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As the school year gets under way, students won’t be the only ones facing new standards from new teachers.
The Kentucky Department of Education is requiring school districts across the commonwealth to have one tenth of their schools start using the new Next Generation Teacher Standards. This pilot program started last year with volunteer schools and will include every school district this year.
“For us that means one of our schools will be our pilot school, but we have several administrators going through the training this year,” said Barbara Allan, the district’s director of personnel and administration. “Simpsonville will be our pilot school, but administrators at Painted Stone Elementary and Shelby County High School are also going through the training this year and will act as pilot schools, just not in the official capacity.”
The participating schools will use the new standards to evaluate five to six teachers who normally would not be evaluated this year. Allan said those schools will continue to use the old standards for all the necessary evaluations for the upcoming school year.
The district has always had a teacher evaluation process, but Allan said this one is more in-depth.
“There are some similarities to what we do,” she said. “For instance there is still an observation piece, and now we’re adding peer observation, parent voice, student voice, student achievement and self reflection.
“We’ve had student surveys and had other teachers sit in on classes before, but these will certainly add another dimension to our evaluations.”
There are five domains for the evaluations – Planning and Preparation; Classroom Environment; Instruction; Professional Responsibilities; and Student Growth.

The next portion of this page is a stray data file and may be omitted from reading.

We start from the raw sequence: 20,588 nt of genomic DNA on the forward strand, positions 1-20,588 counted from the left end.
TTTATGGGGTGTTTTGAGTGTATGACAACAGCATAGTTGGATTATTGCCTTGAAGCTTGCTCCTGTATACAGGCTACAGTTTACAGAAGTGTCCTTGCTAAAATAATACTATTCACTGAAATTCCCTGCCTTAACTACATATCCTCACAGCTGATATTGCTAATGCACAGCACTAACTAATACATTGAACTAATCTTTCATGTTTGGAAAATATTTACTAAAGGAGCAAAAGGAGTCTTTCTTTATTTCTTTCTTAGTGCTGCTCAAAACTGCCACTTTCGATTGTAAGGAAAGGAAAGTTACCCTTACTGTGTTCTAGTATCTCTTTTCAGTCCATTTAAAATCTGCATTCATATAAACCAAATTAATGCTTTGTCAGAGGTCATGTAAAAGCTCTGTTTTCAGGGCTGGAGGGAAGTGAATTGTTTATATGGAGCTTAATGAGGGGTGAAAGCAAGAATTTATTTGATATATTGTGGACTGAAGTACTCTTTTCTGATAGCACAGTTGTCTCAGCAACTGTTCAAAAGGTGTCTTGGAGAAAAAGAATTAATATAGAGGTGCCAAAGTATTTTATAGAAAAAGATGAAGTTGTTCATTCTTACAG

The new system is all part of the Next Generation plan, which started with the state’s petition to be removed from No Child Left Behind and form its own evaluation system and also included the adoption of the Common Core Standards, which were also adopted by more than 40 other states to help create a national norm.
“We had the option from the state of going with their standards and evaluation plan or developing our own,” Allan said. “We decided to go with the state’s system that they’ve been working on for several years. I don’t know of any district that decided to go on their own.”
Since the program is still in the pilot stage, Allan said the standards are still be evaluated and changed.
“They’re continuing to develop the rubrics, and they will continue throughout the year and into next summer,” she said. “And there is still so much more for us to learn about it. Currently, our teachers on continuing contracts are on a three-year rotation of evaluation, and we don’t know yet is this is something that is going to be done every year or on a rotation.”
The new standards include a closer look at student achievement, but again, they leave questions to be answered.
“We’re not sure yet how much of a focus that will be [on student achievement],” she said.
Once the pilot schools across the commonwealth file their information with the department of education, the standards will be tweaked again before being implemented statewide for the 2014-15 school year. It is unclear how the new review system could affect a teacher’s employment.
“We’re still working with teachers to help them understand the new standards, but I think once they’re implemented they’ll be very helpful,” Allan said. “The peer evaluation and student voice, which are similar to some things we’ve been doing, I think will be very helpful for teachers.
“It’s going to be difficult to get all the changes implemented, and change is always difficult, but we’ll be ready.”